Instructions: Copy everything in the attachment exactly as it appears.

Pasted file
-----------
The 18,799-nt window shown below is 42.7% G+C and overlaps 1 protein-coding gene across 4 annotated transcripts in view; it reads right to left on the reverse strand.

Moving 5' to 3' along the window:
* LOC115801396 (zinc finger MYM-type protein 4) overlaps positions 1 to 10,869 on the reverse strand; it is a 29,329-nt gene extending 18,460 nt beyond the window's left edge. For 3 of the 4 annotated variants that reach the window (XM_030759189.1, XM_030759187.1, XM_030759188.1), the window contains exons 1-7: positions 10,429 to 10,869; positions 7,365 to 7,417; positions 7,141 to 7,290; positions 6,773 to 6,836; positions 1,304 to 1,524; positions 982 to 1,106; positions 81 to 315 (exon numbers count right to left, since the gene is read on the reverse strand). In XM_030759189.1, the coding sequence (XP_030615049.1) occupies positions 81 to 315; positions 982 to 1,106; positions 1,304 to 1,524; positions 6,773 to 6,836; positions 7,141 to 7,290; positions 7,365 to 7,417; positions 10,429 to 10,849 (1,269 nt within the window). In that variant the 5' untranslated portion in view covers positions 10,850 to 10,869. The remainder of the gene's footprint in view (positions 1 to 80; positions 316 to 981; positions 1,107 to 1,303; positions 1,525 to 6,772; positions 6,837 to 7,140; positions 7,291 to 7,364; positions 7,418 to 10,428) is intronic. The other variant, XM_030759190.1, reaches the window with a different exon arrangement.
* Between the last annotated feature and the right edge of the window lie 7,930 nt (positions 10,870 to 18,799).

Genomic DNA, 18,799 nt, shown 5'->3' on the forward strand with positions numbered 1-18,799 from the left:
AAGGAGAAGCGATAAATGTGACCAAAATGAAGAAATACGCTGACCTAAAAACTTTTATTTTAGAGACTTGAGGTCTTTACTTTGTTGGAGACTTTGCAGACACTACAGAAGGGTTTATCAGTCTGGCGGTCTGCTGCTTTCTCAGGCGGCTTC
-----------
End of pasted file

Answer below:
The 18,799-nt window shown below is 42.7% G+C and overlaps 1 protein-coding gene across 4 annotated transcripts in view; it reads right to left on the reverse strand.

Moving 5' to 3' along the window:
* LOC115801396 (zinc finger MYM-type protein 4) overlaps positions 1 to 10,869 on the reverse strand; it is a 29,329-nt gene extending 18,460 nt beyond the window's left edge. For 3 of the 4 annotated variants that reach the window (XM_030759189.1, XM_030759187.1, XM_030759188.1), the window contains exons 1-7: positions 10,429 to 10,869; positions 7,365 to 7,417; positions 7,141 to 7,290; positions 6,773 to 6,836; positions 1,304 to 1,524; positions 982 to 1,106; positions 81 to 315 (exon numbers count right to left, since the gene is read on the reverse strand). In XM_030759189.1, the coding sequence (XP_030615049.1) occupies positions 81 to 315; positions 982 to 1,106; positions 1,304 to 1,524; positions 6,773 to 6,836; positions 7,141 to 7,290; positions 7,365 to 7,417; positions 10,429 to 10,849 (1,269 nt within the window). In that variant the 5' untranslated portion in view covers positions 10,850 to 10,869. The remainder of the gene's footprint in view (positions 1 to 80; positions 316 to 981; positions 1,107 to 1,303; positions 1,525 to 6,772; positions 6,837 to 7,140; positions 7,291 to 7,364; positions 7,418 to 10,428) is intronic. The other variant, XM_030759190.1, reaches the window with a different exon arrangement.
* Between the last annotated feature and the right edge of the window lie 7,930 nt (positions 10,870 to 18,799).

Genomic DNA, 18,799 nt, shown 5'->3' on the forward strand with positions numbered 1-18,799 from the left:
AAGGAGAAGCGATAAATGTGACCAAAATGAAGAAATACGCTGACCTAAAAACTTTTATTTTAGAGACTTGAGGTCTTTACTTTGTTGGAGACTTTGCAGACACTACAGAAGGGTTTATCAGTCTGGCGGTCTGCTGCTTTCTCAGGCGGCTTC